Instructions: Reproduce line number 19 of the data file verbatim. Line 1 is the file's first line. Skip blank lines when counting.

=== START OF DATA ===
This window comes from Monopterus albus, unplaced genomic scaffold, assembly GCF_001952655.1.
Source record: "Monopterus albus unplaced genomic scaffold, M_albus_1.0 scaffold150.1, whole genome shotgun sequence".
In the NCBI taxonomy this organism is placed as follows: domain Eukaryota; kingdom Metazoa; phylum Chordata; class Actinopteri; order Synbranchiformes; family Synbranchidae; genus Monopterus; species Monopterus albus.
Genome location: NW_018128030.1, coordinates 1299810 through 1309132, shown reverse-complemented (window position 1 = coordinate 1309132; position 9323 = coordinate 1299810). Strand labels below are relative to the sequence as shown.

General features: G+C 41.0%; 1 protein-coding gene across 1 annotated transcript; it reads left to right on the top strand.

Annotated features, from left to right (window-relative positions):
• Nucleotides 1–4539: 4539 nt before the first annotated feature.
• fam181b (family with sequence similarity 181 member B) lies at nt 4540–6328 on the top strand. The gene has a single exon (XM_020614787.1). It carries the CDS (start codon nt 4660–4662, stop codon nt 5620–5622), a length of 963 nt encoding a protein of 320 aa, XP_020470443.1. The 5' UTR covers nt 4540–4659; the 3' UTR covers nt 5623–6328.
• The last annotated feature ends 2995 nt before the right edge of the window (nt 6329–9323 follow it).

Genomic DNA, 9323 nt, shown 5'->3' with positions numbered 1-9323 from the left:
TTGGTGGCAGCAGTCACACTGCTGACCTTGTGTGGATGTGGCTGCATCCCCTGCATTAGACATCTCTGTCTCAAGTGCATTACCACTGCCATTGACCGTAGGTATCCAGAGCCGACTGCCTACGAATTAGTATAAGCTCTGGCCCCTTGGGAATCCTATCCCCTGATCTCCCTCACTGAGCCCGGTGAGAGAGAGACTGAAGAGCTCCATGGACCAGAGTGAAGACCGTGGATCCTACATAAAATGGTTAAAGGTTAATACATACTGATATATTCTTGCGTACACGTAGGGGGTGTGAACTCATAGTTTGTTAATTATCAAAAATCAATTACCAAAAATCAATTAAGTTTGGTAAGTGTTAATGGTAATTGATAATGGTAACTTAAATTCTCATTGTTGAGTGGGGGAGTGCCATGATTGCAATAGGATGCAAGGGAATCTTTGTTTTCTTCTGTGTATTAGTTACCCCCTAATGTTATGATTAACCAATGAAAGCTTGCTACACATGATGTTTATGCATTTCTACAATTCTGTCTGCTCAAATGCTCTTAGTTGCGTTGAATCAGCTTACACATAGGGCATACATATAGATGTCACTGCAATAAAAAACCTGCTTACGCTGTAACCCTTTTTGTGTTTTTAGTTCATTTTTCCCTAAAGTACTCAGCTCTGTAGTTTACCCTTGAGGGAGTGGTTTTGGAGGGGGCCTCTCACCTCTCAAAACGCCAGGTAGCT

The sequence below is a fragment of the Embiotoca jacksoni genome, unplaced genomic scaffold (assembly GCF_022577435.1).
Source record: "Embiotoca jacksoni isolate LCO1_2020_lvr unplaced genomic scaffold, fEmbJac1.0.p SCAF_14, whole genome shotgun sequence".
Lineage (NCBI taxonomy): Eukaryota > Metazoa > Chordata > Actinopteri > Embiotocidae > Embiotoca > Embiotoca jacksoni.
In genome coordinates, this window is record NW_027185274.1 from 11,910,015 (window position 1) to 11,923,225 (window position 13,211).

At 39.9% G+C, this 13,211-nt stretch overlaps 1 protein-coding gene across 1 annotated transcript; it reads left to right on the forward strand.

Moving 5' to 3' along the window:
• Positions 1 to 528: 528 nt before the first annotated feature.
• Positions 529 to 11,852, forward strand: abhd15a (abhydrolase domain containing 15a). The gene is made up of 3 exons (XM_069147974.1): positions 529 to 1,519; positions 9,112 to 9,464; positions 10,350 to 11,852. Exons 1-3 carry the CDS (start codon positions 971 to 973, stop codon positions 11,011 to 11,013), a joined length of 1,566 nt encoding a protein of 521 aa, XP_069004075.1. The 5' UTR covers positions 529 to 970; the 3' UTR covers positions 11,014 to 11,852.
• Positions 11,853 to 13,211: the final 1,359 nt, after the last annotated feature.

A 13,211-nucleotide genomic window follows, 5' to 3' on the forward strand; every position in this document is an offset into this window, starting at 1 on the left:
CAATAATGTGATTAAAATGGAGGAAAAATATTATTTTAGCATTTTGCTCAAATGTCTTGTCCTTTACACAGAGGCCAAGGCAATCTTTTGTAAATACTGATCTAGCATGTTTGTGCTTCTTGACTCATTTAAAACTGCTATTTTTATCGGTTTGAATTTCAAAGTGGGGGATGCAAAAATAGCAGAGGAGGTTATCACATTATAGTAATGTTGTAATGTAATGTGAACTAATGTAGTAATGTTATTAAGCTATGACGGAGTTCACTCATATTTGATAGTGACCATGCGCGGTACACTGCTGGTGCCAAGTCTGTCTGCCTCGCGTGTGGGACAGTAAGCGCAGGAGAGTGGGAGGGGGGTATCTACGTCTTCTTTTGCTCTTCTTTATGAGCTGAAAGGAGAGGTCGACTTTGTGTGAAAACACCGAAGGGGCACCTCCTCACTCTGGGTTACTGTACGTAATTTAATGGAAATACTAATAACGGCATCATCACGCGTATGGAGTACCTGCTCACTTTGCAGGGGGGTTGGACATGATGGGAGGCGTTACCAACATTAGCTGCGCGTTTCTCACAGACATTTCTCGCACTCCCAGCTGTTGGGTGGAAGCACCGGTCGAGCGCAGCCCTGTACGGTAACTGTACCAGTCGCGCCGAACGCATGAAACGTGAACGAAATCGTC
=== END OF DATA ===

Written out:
• Positions 529 to 11,852, forward strand: abhd15a (abhydrolase domain containing 15a). The gene is made up of 3 exons (XM_069147974.1): positions 529 to 1,519; positions 9,112 to 9,464; positions 10,350 to 11,852. Exons 1-3 carry the CDS (start codon positions 971 to 973, stop codon positions 11,011 to 11,013), a joined length of 1,566 nt encoding a protein of 521 aa, XP_069004075.1. The 5' UTR covers positions 529 to 970; the 3' UTR covers positions 11,014 to 11,852.